Really shameless.

  8. This Tim guy sounds like a real DYKWIA treat. Reading about your (exaggerated) 600+ suite night rant on a random travel blog has been a real pleasure

  9. @Vinhsynd, they didn’t say that, it was all i cld infer from their rep in salt lake telling me to steer business away from InterCon, that it wld be more economical for me to use serviced apartments for seven month stays, that was whet he said verbatim i can’t see how corporate would agree with their own rep stating that to a loyal customer, other than if i wasn’t profitable for them.

  10. @stvr , they didn’t like the colour of my eyes? i know they liked the colour of my money, and so wld their shareholders, problem is when they have employees, not acting in the interest of the shareholders

  11. @dave, it’s nothing to do with DYKWIA, i paid for 400 plus nights in 2013, that’s a fact, and i gave them a handful of paid nights in 2014 and 2015 to augment at the front end of redemption stays to burn points.

  12. It’s a simple calculation. Unfortunately what has occurred is simple.

    An entity hiding behind a corporate veil takes a look at a customer who is mistreated by their rule changes and determines the following; if I change XYZ rule, what can that customer do to me? how could that potentially benefit myself as a business? and most importantly what can the customer do to retaliate against me for my bad faith dealings?

    Just as employees and calendars changes year to year, so do excuses. Yes this used to how we did things when Stephan worked here however that was several years ago and I’ve gotten some pretty negative reviews about his performance. Please don’t hold it against us moving forward.

    When they really get absurd is when they start claiming that they have no direct involvement. Yes you paid for this or that but your order is fulfilled through a third party. I’m sorry our regional service is not actually part of the company.

    The company itself can be reached at nondescript P.O. Box on dusty lane USA.

    I’m sorry that you had a negative experience, we strive to provide excellent customer service.

    Whatever do you mean? What the heck is antitrust? I’m sorry but I’m not an expert in these matters and really have no idea what you’re talking about. Oh manners and courteous behavior? They went out in 1994. How may I deplete your accounts today? Do you know I live somewhere in A foreign land not subject to your laws? My last pair of shoes were purchased from my Uncle Sandy. He was a fracker.

    Are you aware that we employ individuals to illegally attempt to track your behavior even when you’re not speaking to or purchasing from us? Why? We have no idea but somebody at the Huffington post knows this guy who used to work for these guys.. I don’t know the whole story but I hear he’s in Russia now… Russia Yeah can you believe it? Ok so anyways ….

    Did you think we let Kensey do all that stuff for years for nothing? Why do you think we made all those cute movies about monkeys?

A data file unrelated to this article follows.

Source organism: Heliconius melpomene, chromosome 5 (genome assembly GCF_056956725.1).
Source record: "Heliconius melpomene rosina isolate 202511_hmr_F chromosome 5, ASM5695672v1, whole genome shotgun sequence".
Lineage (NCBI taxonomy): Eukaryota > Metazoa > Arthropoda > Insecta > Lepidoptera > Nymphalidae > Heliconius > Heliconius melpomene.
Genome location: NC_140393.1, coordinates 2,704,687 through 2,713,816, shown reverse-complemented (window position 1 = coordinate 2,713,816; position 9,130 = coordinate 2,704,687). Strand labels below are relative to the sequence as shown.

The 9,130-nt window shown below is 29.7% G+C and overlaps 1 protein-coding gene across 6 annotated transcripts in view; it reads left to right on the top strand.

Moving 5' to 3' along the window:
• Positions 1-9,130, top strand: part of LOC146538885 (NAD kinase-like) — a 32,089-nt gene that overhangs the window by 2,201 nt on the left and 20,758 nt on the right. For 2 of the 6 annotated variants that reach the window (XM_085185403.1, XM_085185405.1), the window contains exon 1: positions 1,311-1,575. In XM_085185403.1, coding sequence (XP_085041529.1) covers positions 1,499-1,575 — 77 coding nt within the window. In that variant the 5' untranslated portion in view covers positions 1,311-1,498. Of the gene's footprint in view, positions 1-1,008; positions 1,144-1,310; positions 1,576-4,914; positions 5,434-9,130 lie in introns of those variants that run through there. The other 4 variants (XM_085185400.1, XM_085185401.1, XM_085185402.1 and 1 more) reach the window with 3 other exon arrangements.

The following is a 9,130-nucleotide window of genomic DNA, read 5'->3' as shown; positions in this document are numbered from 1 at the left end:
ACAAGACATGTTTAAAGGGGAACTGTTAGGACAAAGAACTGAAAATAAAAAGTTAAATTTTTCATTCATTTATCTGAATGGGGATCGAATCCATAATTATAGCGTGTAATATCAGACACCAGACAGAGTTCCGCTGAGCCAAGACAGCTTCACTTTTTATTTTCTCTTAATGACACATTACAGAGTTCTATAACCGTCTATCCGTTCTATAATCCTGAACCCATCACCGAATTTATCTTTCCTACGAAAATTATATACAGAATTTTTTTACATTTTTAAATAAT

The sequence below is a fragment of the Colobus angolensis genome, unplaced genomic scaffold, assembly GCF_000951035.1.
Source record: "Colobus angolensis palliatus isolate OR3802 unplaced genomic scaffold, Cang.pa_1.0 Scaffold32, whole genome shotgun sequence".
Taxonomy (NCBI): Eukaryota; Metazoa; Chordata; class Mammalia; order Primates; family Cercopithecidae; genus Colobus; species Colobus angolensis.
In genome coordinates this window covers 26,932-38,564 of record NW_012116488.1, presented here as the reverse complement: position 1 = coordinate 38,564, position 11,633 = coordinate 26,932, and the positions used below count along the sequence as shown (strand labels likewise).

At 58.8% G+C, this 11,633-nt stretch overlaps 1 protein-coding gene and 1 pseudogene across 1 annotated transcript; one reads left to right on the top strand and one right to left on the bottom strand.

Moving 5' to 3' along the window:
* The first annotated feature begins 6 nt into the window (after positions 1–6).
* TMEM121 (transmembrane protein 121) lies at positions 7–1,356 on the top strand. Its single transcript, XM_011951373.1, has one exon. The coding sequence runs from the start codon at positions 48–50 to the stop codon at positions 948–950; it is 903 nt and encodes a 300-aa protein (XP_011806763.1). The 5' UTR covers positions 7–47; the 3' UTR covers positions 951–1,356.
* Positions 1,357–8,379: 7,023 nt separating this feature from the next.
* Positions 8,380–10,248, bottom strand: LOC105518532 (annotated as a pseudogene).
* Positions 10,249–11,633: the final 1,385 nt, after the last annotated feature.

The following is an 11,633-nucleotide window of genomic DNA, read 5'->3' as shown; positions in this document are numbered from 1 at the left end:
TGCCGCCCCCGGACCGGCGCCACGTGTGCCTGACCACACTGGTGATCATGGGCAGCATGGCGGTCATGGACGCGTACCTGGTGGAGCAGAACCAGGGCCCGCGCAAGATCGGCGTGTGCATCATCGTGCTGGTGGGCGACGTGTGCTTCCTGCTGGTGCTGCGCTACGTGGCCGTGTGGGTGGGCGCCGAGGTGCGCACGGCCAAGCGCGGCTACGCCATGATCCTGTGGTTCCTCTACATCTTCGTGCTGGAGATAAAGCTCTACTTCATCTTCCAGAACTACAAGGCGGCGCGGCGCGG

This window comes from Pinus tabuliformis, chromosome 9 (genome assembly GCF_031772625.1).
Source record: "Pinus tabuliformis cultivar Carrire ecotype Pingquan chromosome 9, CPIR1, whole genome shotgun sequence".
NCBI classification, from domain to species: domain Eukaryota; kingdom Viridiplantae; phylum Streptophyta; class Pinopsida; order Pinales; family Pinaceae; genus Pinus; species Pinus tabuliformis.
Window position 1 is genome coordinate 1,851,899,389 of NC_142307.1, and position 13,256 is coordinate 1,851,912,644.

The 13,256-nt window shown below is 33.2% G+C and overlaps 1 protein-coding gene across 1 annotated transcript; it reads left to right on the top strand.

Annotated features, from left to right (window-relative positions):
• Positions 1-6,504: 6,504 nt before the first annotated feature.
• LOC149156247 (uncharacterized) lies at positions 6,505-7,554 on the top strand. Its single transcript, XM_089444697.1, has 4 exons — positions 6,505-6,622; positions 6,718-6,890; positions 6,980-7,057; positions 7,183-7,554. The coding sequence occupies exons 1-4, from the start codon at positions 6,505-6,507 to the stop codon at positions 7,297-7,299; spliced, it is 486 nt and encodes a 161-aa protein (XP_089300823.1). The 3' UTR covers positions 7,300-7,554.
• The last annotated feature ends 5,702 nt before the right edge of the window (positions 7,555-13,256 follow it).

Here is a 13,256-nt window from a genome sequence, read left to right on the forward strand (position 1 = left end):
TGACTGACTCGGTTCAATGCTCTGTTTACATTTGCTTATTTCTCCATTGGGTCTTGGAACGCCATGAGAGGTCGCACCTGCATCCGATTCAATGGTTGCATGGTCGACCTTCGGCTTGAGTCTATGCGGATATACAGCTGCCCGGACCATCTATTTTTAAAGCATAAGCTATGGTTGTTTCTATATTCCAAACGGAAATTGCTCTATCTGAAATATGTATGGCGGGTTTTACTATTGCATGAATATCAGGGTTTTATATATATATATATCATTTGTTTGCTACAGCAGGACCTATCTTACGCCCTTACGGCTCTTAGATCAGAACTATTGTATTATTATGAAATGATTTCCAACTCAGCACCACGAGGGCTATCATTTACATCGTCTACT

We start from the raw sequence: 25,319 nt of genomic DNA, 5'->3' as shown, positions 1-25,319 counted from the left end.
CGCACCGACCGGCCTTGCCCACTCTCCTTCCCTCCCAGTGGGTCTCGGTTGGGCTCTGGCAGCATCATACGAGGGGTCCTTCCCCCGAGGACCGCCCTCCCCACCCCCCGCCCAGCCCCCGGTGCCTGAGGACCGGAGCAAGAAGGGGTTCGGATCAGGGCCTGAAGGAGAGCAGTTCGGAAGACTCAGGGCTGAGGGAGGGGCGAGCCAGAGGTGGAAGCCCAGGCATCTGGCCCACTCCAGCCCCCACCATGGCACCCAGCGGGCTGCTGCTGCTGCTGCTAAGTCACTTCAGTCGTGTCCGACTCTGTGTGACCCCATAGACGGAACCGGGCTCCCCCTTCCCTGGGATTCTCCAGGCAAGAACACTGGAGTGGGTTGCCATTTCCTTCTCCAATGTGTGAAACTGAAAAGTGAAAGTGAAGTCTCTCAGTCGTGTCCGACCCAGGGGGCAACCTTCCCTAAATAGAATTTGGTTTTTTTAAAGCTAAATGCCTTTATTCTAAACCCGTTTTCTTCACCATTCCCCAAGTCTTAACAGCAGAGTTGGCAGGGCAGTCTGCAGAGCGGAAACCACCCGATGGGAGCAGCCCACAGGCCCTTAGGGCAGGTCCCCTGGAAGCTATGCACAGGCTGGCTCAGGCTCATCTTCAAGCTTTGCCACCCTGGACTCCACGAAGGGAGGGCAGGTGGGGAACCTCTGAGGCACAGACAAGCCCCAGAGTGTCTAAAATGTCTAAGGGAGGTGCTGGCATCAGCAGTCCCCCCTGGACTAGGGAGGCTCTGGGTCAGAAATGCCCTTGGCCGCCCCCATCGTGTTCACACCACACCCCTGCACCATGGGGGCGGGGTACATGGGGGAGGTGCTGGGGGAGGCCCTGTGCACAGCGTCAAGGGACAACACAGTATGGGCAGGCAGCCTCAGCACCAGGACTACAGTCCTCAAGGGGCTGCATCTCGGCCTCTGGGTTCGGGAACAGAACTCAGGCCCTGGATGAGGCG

Did you know that in some hole in Montana, it takes a prairie dog 2432 nibbles to crack an acorn? And when he does, we’re there to tell him that’s not really an acorn, he went about it all wrong.

    Then we’re confused when he sits up on his hind legs, sniffs once or twice, gives us “that” look and scurries off to Venezuela.

    Speaking of South America, did you know those bastards hit me up for a diet coke and peanuts without even showing up to fix my sprinklers last year?

    What’s my name again?

    It’s all about showing up, getting a couple coins, and treating the paying customer like they were born to provide your homestead. Wilkommen Amerika 2015. It’s much worse than anything Ridley Scott ever dreamed in Blade Runner. And in some senses much worse than the greatest fears that swept across Europe several decades ago.

    Did you know that there’s an ACTUAL movement to attempt to legislate “niceness”? As if there’s an actual scale where one can judge whether an Internet comment is “nice”.

    Not an attempt to prevent slander or libel, all of which are well established under common law, but a concerted effort to enforce “niceness”.

    Now if that isn’t the dumbest thing I’ve ever heard or the most repugnant to the memory of James Madison, Samuel Adams, or any of the thousands of people who came after fighting and dying, I don’t know what is.

    We only like the nice patriots. Even if they cheat worse than the rest. Isn’t Tom just so CUTE?

    Keep showing them those pictures of Jefferson when he had the Red hair. He’s so friendly and inviting.. No no , not pictures of Madison or Taylor or Van Buren.

    Did you see Kim’s dress last week? Her “parent formerly known as a Decathlete” is such a camera hog. Where did that ever find that shade of blush? I’ve been looking for 4 years and they always hide it in the back when it gets shipped to my store.

    Sorry did I ramble. Life on Lake Wobegan. Ah better than any sealed Seinfeld letter ever postulated.

  13. I apologize to the wheel of karma if anything I’ve written is perceived as negative and/or mean spirited.

    It’s not my intent to be deceptive or disingenuous however we would like YOU to conform to our Borg commune of disingenuity.

    Failure to comply will have serious consequences.

    “You know this will do down on your PERMANENT Record. Oh yeah well don’t get so distressed.”

    You know I have very little control what your reaction will be ;0]

    In other words, save us all the foreplay, just yell curses in our faces next time you see us.

    There’s really no need for that voodoo doll. I’m right here.

Leave a Reply

Your email address will not be published. Required fields are marked *